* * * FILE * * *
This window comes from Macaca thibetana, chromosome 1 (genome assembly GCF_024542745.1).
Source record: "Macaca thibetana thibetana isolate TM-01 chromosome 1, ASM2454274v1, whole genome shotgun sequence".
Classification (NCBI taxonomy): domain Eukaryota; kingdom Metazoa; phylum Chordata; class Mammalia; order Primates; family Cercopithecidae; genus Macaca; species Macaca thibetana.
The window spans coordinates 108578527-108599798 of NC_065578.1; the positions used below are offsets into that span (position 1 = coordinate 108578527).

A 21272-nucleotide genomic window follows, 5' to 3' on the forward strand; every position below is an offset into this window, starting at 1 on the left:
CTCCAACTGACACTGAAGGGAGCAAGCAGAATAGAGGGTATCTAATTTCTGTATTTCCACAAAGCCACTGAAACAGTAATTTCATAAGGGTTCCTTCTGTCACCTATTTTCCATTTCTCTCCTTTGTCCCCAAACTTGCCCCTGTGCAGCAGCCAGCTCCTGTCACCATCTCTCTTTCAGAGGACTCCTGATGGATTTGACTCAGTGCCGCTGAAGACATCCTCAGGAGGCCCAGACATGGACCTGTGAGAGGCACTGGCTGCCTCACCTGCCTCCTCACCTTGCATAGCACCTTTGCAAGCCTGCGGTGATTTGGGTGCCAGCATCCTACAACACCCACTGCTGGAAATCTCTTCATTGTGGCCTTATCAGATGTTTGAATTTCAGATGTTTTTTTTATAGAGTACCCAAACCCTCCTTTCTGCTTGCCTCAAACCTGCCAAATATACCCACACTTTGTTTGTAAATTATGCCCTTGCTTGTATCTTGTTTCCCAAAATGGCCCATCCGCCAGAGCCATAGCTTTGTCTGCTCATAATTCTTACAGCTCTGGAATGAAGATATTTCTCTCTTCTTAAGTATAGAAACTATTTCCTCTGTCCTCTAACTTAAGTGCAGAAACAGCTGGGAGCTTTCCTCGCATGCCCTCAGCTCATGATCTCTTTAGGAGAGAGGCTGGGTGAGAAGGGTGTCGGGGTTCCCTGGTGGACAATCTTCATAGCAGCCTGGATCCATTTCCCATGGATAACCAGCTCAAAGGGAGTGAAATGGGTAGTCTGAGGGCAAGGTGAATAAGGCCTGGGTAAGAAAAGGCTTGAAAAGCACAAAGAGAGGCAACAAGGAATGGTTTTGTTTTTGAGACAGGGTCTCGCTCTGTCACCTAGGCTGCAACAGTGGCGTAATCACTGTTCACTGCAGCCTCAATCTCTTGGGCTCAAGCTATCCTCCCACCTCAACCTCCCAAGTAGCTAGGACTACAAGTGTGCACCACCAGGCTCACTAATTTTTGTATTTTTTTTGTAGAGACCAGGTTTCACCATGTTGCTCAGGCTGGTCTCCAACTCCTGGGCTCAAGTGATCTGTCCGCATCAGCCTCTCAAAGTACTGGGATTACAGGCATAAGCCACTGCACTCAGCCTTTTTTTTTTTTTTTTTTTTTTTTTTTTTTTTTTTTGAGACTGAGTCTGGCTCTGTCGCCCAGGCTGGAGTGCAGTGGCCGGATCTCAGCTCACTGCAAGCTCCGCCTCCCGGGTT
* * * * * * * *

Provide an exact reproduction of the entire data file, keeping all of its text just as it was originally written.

This window comes from Macaca thibetana, chromosome 1 (genome assembly GCF_024542745.1).
Source record: "Macaca thibetana thibetana isolate TM-01 chromosome 1, ASM2454274v1, whole genome shotgun sequence".
Classification (NCBI taxonomy): domain Eukaryota; kingdom Metazoa; phylum Chordata; class Mammalia; order Primates; family Cercopithecidae; genus Macaca; species Macaca thibetana.
The window spans coordinates 108578527-108599798 of NC_065578.1; the positions used below are offsets into that span (position 1 = coordinate 108578527).

A 21272-nucleotide genomic window follows, 5' to 3' on the forward strand; every position below is an offset into this window, starting at 1 on the left:
CTCCAACTGACACTGAAGGGAGCAAGCAGAATAGAGGGTATCTAATTTCTGTATTTCCACAAAGCCACTGAAACAGTAATTTCATAAGGGTTCCTTCTGTCACCTATTTTCCATTTCTCTCCTTTGTCCCCAAACTTGCCCCTGTGCAGCAGCCAGCTCCTGTCACCATCTCTCTTTCAGAGGACTCCTGATGGATTTGACTCAGTGCCGCTGAAGACATCCTCAGGAGGCCCAGACATGGACCTGTGAGAGGCACTGGCTGCCTCACCTGCCTCCTCACCTTGCATAGCACCTTTGCAAGCCTGCGGTGATTTGGGTGCCAGCATCCTACAACACCCACTGCTGGAAATCTCTTCATTGTGGCCTTATCAGATGTTTGAATTTCAGATGTTTTTTTTATAGAGTACCCAAACCCTCCTTTCTGCTTGCCTCAAACCTGCCAAATATACCCACACTTTGTTTGTAAATTATGCCCTTGCTTGTATCTTGTTTCCCAAAATGGCCCATCCGCCAGAGCCATAGCTTTGTCTGCTCATAATTCTTACAGCTCTGGAATGAAGATATTTCTCTCTTCTTAAGTATAGAAACTATTTCCTCTGTCCTCTAACTTAAGTGCAGAAACAGCTGGGAGCTTTCCTCGCATGCCCTCAGCTCATGATCTCTTTAGGAGAGAGGCTGGGTGAGAAGGGTGTCGGGGTTCCCTGGTGGACAATCTTCATAGCAGCCTGGATCCATTTCCCATGGATAACCAGCTCAAAGGGAGTGAAATGGGTAGTCTGAGGGCAAGGTGAATAAGGCCTGGGTAAGAAAAGGCTTGAAAAGCACAAAGAGAGGCAACAAGGAATGGTTTTGTTTTTGAGACAGGGTCTCGCTCTGTCACCTAGGCTGCAACAGTGGCGTAATCACTGTTCACTGCAGCCTCAATCTCTTGGGCTCAAGCTATCCTCCCACCTCAACCTCCCAAGTAGCTAGGACTACAAGTGTGCACCACCAGGCTCACTAATTTTTGTATTTTTTTTGTAGAGACCAGGTTTCACCATGTTGCTCAGGCTGGTCTCCAACTCCTGGGCTCAAGTGATCTGTCCGCATCAGCCTCTCAAAGTACTGGGATTACAGGCATAAGCCACTGCACTCAGCCTTTTTTTTTTTTTTTTTTTTTTTTTTTTTTTTTTTTGAGACTGAGTCTGGCTCTGTCGCCCAGGCTGGAGTGCAGTGGCCGGATCTCAGCTCACTGCAAGCTCCGCCTCCCGGGTT